One can see why, as with marxism, most anarchists find the mainstream of social justice profoundly incomplete and insufficiently audacious. It often gives up before going deeper into challenging all power relations in and of themselves, settling instead for an incomplete intersectionality, and it shies away from the far more fractious problems of figuring out what we really value or should value, much less speaking explicitly of such values and their tensions. Of course the failure mode of some teens browbeating people over inane otherkin-style shit is a hell of a lot better than the marxist failure mode of The People’s Cops actually physically beating people.

Similarly there’s a temptation to see anarchist nuance and absolutism as frustratingly unpragmatic. There are big enemies doing a lot of damage that need to be knocked down and dithering trying to add complexities to our picture or speak in terms of distant and even more idealistic aspirations can understandably seem like a bunch of sabotague and backstabbing. When there’s a goal practically right in front of your nose you don’t want to hear some buzzkill well-actually anarchist telling you that’s not the ultimate goal and that the shortcut you want to take risks endangering their grander aspirations. Fuck their preposterously grand ambitions of a world without relations of control, you just want fucking bread. The picture you have, both of the world and your desires within it, are just common sense. Why dirty that up? Why undermine it?

There’s a bit of a parallel here to the completely different definitions of “reductionism” used in the hard sciences and those used in the humanities or social sciences. In the social fields “reductionism” is shorthand for a kind of oversimplification, an imposed conceptual model that papers over complications and particulars. To reduce the descriptive fidelity of the model in favor of a toy that’s easier to work with. As such in these fields “reductionism” functions almost exclusively as an epithet. However in most of the harder sciences, particularly in physics and mathematics, “reductionism” has the exact opposite valences. To reduce in physics is to minimize the description necessary to fully replicate all the particulars. Reductionism in the hard sciences is not a matter of stripping away descriptive capacity, but doing more with less, or drawing out more detail an accuracy from a previously clunky impression of things; to go from a coarsely-grained picture to a finely-grained one. You may start with a simple concept of a table, and through reductionism you get a much richer picture of atomic and molecular arrangements, the flows of wood and structural tensions in screws or pegs, of complex underlying interactions. Such reductionism ultimately enhances rather than impairs. You can still operate at the somewhat clunky level of abstraction of “table” — and that can be a good and sufficient shorthand in a large variety of situations — but you now have the freedom to move beyond the “common sense” and to predict the boundaries of its usefulness.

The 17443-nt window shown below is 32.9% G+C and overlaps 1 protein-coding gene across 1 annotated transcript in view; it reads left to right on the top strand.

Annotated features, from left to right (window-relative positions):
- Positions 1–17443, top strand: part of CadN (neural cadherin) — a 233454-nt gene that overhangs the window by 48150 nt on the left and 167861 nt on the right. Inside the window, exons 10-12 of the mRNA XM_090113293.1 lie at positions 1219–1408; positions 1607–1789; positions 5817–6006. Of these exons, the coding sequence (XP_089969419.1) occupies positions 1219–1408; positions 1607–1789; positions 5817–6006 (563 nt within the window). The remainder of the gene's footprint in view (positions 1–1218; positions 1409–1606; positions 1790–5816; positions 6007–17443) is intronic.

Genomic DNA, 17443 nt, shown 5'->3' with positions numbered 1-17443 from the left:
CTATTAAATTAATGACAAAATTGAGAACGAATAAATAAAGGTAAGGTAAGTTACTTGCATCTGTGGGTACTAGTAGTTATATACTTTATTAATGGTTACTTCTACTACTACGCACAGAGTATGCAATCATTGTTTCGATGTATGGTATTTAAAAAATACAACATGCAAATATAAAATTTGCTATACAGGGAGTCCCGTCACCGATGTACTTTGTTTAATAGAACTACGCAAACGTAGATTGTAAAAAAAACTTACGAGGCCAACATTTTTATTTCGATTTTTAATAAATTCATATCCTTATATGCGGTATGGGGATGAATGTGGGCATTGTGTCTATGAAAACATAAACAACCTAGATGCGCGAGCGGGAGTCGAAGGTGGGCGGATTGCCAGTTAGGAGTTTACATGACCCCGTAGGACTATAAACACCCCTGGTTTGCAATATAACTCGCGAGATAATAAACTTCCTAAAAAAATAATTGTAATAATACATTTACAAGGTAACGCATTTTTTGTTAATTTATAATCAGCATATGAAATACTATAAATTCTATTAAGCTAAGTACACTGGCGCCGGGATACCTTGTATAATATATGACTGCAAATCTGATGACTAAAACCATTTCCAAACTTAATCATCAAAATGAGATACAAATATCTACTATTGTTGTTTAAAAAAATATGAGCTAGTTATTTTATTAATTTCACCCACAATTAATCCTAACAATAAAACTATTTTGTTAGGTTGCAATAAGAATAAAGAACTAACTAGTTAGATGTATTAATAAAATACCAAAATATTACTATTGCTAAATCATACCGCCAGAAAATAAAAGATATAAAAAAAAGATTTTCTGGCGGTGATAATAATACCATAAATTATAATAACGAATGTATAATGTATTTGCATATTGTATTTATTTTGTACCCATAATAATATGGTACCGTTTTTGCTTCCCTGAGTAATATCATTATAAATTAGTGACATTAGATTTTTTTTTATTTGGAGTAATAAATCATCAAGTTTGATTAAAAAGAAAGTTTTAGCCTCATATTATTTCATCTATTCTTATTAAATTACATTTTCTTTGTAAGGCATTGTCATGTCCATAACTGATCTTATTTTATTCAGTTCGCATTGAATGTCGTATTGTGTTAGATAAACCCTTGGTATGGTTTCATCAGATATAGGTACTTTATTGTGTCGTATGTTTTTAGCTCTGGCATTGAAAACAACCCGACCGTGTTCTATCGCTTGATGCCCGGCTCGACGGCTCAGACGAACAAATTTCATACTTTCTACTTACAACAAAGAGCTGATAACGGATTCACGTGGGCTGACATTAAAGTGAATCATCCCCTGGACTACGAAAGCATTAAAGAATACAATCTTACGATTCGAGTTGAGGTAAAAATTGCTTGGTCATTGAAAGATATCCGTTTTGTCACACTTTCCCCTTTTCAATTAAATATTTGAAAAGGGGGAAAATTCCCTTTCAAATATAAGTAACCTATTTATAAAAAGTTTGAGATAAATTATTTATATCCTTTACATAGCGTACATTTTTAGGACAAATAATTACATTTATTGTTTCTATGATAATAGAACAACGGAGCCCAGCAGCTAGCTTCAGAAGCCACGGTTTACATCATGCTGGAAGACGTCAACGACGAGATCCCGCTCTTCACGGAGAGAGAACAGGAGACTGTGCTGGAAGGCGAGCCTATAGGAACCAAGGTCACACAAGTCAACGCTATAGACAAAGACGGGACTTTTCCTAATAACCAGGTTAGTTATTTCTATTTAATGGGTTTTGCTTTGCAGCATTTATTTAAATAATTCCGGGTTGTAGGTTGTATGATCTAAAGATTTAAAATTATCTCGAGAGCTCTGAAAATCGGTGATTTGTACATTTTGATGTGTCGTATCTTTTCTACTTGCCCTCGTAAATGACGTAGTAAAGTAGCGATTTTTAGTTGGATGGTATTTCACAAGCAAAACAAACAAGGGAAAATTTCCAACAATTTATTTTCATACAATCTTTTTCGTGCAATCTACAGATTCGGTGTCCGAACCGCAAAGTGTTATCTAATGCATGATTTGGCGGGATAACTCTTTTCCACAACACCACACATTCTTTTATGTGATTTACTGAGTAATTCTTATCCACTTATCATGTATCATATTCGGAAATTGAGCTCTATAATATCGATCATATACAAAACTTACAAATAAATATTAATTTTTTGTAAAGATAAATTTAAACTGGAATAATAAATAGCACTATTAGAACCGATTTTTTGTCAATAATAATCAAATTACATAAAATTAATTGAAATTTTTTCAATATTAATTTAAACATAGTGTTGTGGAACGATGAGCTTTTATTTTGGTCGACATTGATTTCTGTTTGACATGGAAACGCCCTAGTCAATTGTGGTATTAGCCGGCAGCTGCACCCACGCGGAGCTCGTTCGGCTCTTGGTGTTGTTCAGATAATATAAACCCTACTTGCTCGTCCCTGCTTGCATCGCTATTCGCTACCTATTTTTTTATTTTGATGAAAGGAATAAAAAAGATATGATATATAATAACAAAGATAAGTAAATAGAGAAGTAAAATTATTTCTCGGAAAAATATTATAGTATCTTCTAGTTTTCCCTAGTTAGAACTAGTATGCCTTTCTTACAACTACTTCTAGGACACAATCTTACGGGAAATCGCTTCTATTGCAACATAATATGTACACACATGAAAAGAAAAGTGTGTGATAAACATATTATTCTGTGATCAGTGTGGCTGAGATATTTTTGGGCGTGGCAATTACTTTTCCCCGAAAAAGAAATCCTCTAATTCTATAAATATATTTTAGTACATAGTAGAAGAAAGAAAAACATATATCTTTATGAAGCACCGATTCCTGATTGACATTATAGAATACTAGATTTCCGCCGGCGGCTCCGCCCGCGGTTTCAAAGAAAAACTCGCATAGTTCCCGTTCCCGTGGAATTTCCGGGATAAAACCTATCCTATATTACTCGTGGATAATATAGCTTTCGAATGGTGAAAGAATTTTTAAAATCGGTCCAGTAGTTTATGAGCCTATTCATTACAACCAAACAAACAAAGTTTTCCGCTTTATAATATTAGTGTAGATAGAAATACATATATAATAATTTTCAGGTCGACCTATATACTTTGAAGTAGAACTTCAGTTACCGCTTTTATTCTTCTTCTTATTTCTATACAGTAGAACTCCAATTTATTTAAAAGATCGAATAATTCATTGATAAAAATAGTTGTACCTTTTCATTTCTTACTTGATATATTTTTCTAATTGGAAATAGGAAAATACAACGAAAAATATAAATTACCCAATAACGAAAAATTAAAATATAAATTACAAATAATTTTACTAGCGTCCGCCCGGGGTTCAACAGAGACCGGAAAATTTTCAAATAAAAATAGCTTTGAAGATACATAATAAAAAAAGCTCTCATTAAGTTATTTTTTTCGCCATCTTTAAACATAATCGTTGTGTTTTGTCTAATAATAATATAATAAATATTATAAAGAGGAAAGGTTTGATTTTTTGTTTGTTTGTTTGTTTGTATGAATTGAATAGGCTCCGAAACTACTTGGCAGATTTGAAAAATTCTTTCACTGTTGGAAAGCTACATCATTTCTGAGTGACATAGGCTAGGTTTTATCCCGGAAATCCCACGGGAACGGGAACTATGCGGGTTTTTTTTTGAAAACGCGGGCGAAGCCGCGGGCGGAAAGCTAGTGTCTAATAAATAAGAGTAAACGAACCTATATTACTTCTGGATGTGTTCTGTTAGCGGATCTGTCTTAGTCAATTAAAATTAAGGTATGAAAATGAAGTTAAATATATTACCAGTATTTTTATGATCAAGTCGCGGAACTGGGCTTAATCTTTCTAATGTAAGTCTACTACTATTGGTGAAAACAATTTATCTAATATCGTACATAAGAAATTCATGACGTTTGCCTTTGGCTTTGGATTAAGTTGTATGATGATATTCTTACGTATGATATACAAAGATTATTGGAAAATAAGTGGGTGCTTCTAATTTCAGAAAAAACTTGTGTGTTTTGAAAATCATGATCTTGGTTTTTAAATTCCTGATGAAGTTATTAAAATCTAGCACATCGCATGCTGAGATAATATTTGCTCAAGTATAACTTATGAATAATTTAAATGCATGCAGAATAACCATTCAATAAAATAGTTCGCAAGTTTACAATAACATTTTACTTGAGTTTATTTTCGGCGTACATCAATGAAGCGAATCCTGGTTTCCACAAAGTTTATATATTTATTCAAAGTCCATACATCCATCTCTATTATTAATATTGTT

Marxism and social justice largely look at the radicalism of anarchism with suspicion, seeing it as the kind of “reductionism” so accursed in the humanities. As something that either gets in the way of common sense or dissolves it entirely into useless and masturbatory intellectual rabbit holes. (“Oh so we’re supposed to care about individuals ultimately, I suppose that means ignoring systematic injustice and prioritizing every white dude with hurt feels cuz someone yelled at him.”) The proper notion of radicalism/reductionism — as something that compliments a realization of broad patterns and ultimately provides additional useful perspectives without undermining all capacity to prioritize — is alien to them.

Of course it’s also true that radical inquiry can shift and alter one’s values. And additionally if the radical discovers that say the ameliorations in the union contract secured today would become a serious impediment to future advancements, or the gun law ostensibly proposed to stop murderous white supremacists in the present would make state tyranny all the more invulnerable in the future, the radical might well work against the shortsighted goals or priorities of “common sense”.

This distinction between radicalism and superficial but supposedly practical impressions helps get at another divide in language and analysis. Both marxists and anarchists use the term “liberal” as an epithet. But for quite different reasons.

To the marxist the central sin of liberalism is its focus on individual liberty, a preposterous and distracting bit of bourgeois moralism. Thus naturally the marxist sees anarchists as basically another stripe of liberal.